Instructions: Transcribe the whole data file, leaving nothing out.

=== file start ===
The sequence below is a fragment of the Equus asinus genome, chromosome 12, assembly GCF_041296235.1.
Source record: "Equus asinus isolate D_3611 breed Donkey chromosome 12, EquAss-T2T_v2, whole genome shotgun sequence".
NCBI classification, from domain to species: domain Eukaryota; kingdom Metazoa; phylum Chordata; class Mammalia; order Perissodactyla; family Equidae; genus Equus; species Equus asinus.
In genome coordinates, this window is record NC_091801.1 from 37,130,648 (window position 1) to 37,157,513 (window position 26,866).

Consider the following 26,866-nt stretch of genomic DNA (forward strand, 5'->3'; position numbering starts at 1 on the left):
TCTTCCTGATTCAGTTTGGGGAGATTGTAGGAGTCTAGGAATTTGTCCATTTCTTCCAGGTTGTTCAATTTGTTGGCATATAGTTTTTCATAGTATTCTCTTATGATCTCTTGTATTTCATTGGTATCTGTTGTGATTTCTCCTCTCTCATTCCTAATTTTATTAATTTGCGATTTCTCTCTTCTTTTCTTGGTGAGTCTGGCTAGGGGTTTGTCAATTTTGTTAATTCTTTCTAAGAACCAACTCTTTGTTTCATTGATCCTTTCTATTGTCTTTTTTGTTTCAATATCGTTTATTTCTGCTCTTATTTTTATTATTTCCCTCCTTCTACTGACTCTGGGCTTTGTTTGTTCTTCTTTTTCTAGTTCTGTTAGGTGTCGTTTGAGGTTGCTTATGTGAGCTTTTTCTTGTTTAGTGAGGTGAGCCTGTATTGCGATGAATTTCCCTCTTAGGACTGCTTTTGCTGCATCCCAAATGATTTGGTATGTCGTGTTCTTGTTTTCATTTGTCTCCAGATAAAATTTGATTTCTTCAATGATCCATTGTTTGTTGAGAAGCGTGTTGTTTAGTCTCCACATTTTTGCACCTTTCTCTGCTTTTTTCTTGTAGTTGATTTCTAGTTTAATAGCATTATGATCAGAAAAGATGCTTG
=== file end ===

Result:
The sequence below is a fragment of the Equus asinus genome, chromosome 12, assembly GCF_041296235.1.
Source record: "Equus asinus isolate D_3611 breed Donkey chromosome 12, EquAss-T2T_v2, whole genome shotgun sequence".
NCBI classification, from domain to species: domain Eukaryota; kingdom Metazoa; phylum Chordata; class Mammalia; order Perissodactyla; family Equidae; genus Equus; species Equus asinus.
In genome coordinates, this window is record NC_091801.1 from 37,130,648 (window position 1) to 37,157,513 (window position 26,866).

Consider the following 26,866-nt stretch of genomic DNA (forward strand, 5'->3'; position numbering starts at 1 on the left):
TCTTCCTGATTCAGTTTGGGGAGATTGTAGGAGTCTAGGAATTTGTCCATTTCTTCCAGGTTGTTCAATTTGTTGGCATATAGTTTTTCATAGTATTCTCTTATGATCTCTTGTATTTCATTGGTATCTGTTGTGATTTCTCCTCTCTCATTCCTAATTTTATTAATTTGCGATTTCTCTCTTCTTTTCTTGGTGAGTCTGGCTAGGGGTTTGTCAATTTTGTTAATTCTTTCTAAGAACCAACTCTTTGTTTCATTGATCCTTTCTATTGTCTTTTTTGTTTCAATATCGTTTATTTCTGCTCTTATTTTTATTATTTCCCTCCTTCTACTGACTCTGGGCTTTGTTTGTTCTTCTTTTTCTAGTTCTGTTAGGTGTCGTTTGAGGTTGCTTATGTGAGCTTTTTCTTGTTTAGTGAGGTGAGCCTGTATTGCGATGAATTTCCCTCTTAGGACTGCTTTTGCTGCATCCCAAATGATTTGGTATGTCGTGTTCTTGTTTTCATTTGTCTCCAGATAAAATTTGATTTCTTCAATGATCCATTGTTTGTTGAGAAGCGTGTTGTTTAGTCTCCACATTTTTGCACCTTTCTCTGCTTTTTTCTTGTAGTTGATTTCTAGTTTAATAGCATTATGATCAGAAAAGATGCTTG